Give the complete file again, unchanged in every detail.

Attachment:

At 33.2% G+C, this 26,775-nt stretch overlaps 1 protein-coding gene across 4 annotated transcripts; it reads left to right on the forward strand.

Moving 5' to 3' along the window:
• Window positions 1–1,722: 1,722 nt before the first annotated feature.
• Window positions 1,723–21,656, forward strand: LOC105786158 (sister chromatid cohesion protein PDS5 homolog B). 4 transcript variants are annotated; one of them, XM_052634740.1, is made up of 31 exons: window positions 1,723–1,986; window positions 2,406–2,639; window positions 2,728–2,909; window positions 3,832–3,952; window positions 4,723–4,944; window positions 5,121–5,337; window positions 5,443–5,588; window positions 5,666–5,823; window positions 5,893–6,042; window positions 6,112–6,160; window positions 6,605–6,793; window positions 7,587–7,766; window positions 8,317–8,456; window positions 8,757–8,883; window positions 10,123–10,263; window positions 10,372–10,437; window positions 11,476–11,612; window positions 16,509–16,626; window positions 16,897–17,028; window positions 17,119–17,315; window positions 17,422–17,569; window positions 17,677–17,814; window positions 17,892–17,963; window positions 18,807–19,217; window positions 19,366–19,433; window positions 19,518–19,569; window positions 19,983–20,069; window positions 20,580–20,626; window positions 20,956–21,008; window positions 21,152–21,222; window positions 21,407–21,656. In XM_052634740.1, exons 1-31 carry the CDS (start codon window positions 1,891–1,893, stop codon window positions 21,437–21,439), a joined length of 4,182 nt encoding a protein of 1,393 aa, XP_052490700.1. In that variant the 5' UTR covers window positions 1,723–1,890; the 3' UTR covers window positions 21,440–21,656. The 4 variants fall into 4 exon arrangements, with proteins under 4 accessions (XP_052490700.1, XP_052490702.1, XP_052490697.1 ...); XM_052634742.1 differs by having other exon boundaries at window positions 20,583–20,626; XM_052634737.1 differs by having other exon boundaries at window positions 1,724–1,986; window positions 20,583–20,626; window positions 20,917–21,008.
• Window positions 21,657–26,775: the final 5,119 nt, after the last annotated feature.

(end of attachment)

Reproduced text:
At 33.2% G+C, this 26,775-nt stretch overlaps 1 protein-coding gene across 4 annotated transcripts; it reads left to right on the forward strand.

Moving 5' to 3' along the window:
• Window positions 1–1,722: 1,722 nt before the first annotated feature.
• Window positions 1,723–21,656, forward strand: LOC105786158 (sister chromatid cohesion protein PDS5 homolog B). 4 transcript variants are annotated; one of them, XM_052634740.1, is made up of 31 exons: window positions 1,723–1,986; window positions 2,406–2,639; window positions 2,728–2,909; window positions 3,832–3,952; window positions 4,723–4,944; window positions 5,121–5,337; window positions 5,443–5,588; window positions 5,666–5,823; window positions 5,893–6,042; window positions 6,112–6,160; window positions 6,605–6,793; window positions 7,587–7,766; window positions 8,317–8,456; window positions 8,757–8,883; window positions 10,123–10,263; window positions 10,372–10,437; window positions 11,476–11,612; window positions 16,509–16,626; window positions 16,897–17,028; window positions 17,119–17,315; window positions 17,422–17,569; window positions 17,677–17,814; window positions 17,892–17,963; window positions 18,807–19,217; window positions 19,366–19,433; window positions 19,518–19,569; window positions 19,983–20,069; window positions 20,580–20,626; window positions 20,956–21,008; window positions 21,152–21,222; window positions 21,407–21,656. In XM_052634740.1, exons 1-31 carry the CDS (start codon window positions 1,891–1,893, stop codon window positions 21,437–21,439), a joined length of 4,182 nt encoding a protein of 1,393 aa, XP_052490700.1. In that variant the 5' UTR covers window positions 1,723–1,890; the 3' UTR covers window positions 21,440–21,656. The 4 variants fall into 4 exon arrangements, with proteins under 4 accessions (XP_052490700.1, XP_052490702.1, XP_052490697.1 ...); XM_052634742.1 differs by having other exon boundaries at window positions 20,583–20,626; XM_052634737.1 differs by having other exon boundaries at window positions 1,724–1,986; window positions 20,583–20,626; window positions 20,917–21,008.
• Window positions 21,657–26,775: the final 5,119 nt, after the last annotated feature.